societal risk criteria applied in Israeli natural gas projects shall be applied.

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10.2 Design of Mitigation System

The design, measurement and test requirements laid out in BS EN 50443:2011, PR EN 15280:2011
and this document shall be applied to any AC mitigation systems. This mitigation system shall be
designed in a manner which will not affect any other components or aspects or the system and will not
impede its maintenance.

A description of mitigation techniques is given in PR EN 15280:2011. The preferred mitigation system


is the ‘gradient control wire’ technique. The wire shall be de-coupled from the pipeline by a solid-state
de-coupler.

The marginal DC leakage current associated with the solid state de-coupler shall be taken into
account in the cathodic protection system design.

11 CONSTRUCTION

The effects of AC interference are not restricted to pipe buried in the ground, in fact pipe located
above ground awaiting fabrication can present a significant electrocution hazard to people on
construction sites.

It shall be ensured by the construction contractor that voltages on line pipe sections and equipment
are not allowed to rise above 50VAC.

A safe system of work must therefore be provided and approved by an appointed certified safety
officer of the pipeline operator on all pipeline construction sites which specifically address the
increased electrocution risk. This shall include (but not be restricted to) temporary earth bonding for all
metallic equipment that could be affected.

Specific approved engineering documents regarding the safe bonding of the gradient control wire and
de-couplers for either live pipelines, if applicable, or new pipeline systems, shall be developed.

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State of Israel
Ministry of Energy and Water
Natural Gas Authority

12 MONITORING

Monitoring systems and test coupons shall be installed on all pipelines which lie within 500m of HV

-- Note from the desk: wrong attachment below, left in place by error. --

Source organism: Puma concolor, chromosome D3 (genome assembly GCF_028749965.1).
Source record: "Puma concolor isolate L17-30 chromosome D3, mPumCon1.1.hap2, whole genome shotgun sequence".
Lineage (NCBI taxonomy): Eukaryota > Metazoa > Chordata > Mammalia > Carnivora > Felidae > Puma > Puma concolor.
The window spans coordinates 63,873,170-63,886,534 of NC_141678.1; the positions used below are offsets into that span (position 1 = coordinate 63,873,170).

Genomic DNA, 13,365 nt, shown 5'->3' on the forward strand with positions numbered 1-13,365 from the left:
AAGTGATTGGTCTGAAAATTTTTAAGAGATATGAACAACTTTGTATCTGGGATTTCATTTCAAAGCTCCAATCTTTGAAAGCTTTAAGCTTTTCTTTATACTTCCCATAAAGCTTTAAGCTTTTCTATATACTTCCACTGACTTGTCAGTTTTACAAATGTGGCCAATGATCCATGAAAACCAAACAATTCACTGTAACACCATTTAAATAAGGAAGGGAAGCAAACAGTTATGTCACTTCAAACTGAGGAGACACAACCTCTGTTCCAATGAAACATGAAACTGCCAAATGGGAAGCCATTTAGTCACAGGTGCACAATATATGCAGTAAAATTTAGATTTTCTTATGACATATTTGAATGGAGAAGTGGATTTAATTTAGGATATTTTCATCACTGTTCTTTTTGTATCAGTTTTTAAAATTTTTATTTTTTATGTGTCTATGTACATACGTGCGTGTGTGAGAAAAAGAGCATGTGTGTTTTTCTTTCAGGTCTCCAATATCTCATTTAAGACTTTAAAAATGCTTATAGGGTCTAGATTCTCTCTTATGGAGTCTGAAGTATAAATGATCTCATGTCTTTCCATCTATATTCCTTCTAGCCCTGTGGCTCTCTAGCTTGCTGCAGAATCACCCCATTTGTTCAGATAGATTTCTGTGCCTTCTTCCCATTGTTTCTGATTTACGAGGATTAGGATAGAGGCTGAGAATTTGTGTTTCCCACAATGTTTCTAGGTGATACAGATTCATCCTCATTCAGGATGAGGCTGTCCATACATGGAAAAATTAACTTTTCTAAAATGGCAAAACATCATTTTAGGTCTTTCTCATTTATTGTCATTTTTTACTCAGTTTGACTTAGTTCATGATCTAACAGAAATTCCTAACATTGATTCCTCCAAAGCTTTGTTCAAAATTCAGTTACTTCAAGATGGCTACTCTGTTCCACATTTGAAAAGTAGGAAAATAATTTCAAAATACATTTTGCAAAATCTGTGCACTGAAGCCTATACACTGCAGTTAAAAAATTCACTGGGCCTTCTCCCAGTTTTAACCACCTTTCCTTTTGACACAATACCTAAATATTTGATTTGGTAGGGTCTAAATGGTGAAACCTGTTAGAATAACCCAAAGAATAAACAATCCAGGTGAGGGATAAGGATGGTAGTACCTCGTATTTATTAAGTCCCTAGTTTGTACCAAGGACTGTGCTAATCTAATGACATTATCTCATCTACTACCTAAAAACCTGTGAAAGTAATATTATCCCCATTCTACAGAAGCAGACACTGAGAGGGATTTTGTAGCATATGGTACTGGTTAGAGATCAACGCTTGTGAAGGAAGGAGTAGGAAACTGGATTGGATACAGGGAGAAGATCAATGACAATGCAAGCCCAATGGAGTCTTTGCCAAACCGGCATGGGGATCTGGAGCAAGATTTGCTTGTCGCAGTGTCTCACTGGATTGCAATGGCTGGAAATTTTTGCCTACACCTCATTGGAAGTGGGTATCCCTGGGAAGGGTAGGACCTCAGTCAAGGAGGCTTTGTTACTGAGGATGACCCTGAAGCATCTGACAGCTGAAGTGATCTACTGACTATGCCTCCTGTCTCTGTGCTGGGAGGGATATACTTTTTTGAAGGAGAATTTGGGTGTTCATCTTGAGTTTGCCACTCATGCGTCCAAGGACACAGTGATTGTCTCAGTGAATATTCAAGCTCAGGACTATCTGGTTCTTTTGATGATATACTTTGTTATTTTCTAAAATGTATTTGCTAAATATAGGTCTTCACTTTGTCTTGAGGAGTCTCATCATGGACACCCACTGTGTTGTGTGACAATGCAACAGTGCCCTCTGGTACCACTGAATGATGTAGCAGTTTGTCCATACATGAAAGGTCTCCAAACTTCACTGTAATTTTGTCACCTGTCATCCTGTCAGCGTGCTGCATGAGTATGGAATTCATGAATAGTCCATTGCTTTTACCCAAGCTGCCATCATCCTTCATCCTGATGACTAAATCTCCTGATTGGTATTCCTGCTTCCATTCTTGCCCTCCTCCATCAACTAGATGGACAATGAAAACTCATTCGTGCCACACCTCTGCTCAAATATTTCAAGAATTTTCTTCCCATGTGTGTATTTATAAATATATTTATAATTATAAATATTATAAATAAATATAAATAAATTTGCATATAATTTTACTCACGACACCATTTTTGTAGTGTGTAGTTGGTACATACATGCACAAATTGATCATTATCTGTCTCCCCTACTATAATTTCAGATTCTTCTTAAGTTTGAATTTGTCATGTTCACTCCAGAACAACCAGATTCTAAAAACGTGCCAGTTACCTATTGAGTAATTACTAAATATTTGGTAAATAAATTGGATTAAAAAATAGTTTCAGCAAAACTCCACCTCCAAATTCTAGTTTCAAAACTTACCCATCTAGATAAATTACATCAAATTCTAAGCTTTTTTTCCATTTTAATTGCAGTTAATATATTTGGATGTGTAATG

AC equipment and wherever a mitigation scheme has been installed. Locations for monitoring
stations shall be as specified in PR EN 15280:2011 section 8.1.2.

The pipeline operator shall determine the best time to undertake monitoring, taking into account
diurnal load cycles for the HV system.

2
Where a pipeline AC voltage in excess of 15V or a coupon current density of more than 20A/m is
identified during routine monitoring, electronic data capture for at least 7 days shall be carried out.

2
Where a steady state AC voltage of >15V or coupon measured current density of >20A/m is
confirmed, then additional AC mitigation, or a remedy of the existing system, shall be installed to
2
reduce the voltage to <15V and <20A/m respectively. It is the responsibility of the operator to assure
that no metal loss will occur.

13 RECORDS

All records of AC levels shall be kept for a minimum of 12 years.

All records of the system design shall be retained for the entire life of the pipeline.

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State of Israel
Ministry of Energy and Water
Natural Gas Authority

14 APPENDIX 1 – EXAMPLE PROCESS

The following has been provided as an example of the process that should be followed to deal with an
HV AC proximity issue. It is based on the following example conditions:

- Pipeline runs parallel with existing 400KV AC Transmission lines for 4km, at a horizontal
distance of 65m.
- QRA has been performed and hence demonstrated that a pipeline re-route is not possible.
(See BS EN 31010:2010)

Step 1: Establish Soil Resistivity Along Route.


Perform a soil resistivity test every 500m along the pipeline route. Where a change of more than
10Ω/m is identified between two measurements, the distance between test locations should be
reduced until sufficient resolution is provided to determine the exact extent of the low resistivity area.
The depth for which the measurements are taken shall be the same depth as the pipeline.